Analyzing the Sound of a Ringing Bell

Here is a question I received today (Feb. 10, 2005) from Augustana history professor, Dr. Lendol Calder.  It prompted me to locate a Website by Bill Hibberts that provides an extensive treatment of the sound and tuning of church bells.  He also provides an excellent, free program called Wavanal (for a PC) that generates the sound spectrum (does a Fourier analysis) of the sound contained in any .wav file.


I'm looking for the word that best describes the last, lingering notes one hears after a large bell has been rung.  Everyone in Music I've queried says to ask you.  Reverberation?  Resonance?  What?  [the question comes up as I write an essay where I want to use this word metaphorically to describe the fading knowledge of old maxims like "He who goes a-borrowing goes a-sorrowing."]

Lendol Calder


Although this term is not commonly used, the name of that sound is "tail" (the slow decay of a bell's partials, often over tens of seconds).  For further details about the rather complex sound of a bell, go to this Website.  On the menu on the left, click on "Glossary of terms", then scroll down to "tail".  A related term is "splash" (the sound produced immediately as the clapper hits the bell).

It is tempting to use the word reverberation to describe this lingering sound.  However, this word is used to describe a particular environment rather than the source of sound.  Reverberation time in a room is defined as how many seconds it takes for the sound pressure level to decrease by 60 decibels after the source of sound stops.  This corresponds to a drop of the sound intensity by a factor of 1 million.  In a typical classroom this time is about 0.7 seconds.  In a concert hall it ranges from 1 to 2 seconds depending of the size of the hall and its construction.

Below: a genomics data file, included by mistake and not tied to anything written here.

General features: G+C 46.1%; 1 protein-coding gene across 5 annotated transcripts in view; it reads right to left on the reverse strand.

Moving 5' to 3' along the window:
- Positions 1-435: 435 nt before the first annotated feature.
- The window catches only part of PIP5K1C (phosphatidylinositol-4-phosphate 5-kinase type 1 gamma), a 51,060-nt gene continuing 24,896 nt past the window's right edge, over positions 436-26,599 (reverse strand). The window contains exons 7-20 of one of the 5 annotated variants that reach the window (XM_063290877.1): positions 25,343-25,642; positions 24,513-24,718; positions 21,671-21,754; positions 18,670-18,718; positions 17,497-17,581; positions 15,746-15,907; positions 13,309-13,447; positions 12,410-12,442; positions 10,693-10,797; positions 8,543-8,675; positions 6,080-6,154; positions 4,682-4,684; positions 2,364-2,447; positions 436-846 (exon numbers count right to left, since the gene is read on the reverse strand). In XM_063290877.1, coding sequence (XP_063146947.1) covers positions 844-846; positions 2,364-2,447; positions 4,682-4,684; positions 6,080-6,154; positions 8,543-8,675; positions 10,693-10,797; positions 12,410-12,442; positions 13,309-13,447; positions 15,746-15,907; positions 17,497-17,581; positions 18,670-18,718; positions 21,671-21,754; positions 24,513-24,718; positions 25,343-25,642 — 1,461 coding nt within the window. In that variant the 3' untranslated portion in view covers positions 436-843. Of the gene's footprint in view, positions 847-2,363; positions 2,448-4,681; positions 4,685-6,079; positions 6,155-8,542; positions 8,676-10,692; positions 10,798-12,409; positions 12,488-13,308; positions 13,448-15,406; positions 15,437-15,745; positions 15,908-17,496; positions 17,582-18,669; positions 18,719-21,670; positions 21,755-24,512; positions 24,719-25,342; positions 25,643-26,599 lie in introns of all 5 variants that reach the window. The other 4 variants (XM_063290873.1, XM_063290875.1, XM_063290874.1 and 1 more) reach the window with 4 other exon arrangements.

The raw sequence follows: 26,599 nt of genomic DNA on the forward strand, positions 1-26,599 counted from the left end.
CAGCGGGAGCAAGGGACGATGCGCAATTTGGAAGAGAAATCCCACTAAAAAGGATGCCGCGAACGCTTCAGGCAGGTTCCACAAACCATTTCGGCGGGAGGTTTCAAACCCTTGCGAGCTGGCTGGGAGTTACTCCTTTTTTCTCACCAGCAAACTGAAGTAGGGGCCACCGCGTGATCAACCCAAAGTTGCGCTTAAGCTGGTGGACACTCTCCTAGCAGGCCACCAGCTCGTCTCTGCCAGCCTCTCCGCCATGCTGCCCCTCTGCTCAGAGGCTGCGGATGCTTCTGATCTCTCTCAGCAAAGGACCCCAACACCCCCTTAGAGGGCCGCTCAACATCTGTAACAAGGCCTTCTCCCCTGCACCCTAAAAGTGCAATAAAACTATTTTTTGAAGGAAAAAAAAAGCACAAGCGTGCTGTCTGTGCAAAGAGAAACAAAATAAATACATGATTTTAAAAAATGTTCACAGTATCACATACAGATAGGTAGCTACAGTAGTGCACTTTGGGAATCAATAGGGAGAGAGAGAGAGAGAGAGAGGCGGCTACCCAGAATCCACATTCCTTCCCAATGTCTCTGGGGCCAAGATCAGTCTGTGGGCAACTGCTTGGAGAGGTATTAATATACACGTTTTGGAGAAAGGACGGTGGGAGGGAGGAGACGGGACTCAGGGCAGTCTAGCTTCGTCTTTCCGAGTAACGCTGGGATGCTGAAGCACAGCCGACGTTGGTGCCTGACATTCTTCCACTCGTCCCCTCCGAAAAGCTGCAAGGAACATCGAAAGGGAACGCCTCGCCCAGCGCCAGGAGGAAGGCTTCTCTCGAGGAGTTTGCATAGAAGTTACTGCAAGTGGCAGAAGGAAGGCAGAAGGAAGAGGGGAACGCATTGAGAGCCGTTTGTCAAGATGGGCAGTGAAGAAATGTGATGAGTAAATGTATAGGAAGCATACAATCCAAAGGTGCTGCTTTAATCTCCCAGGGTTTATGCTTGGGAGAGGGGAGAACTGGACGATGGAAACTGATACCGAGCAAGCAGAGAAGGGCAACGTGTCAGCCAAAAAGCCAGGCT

Whenever an instrument is played (or a bell is rung), in addition to describing the basic sound in terms of its harmonic content, the sound always builds up at a certain rate (attack).  The sound then gradually drops down (decays) to a lower level.  There may also be a short time when the sound stays constant (sustained).  Finally, the sound is allowed to drop to zero (release).  Basically each note that is played has an intensity envelope referred to as the ADSR envelope.  With a bell, the attack, decay and sustain are short and the release may take several seconds depending on the characteristics of the bell.

Thank you for your question.  I hope this helps.

Dave Renneke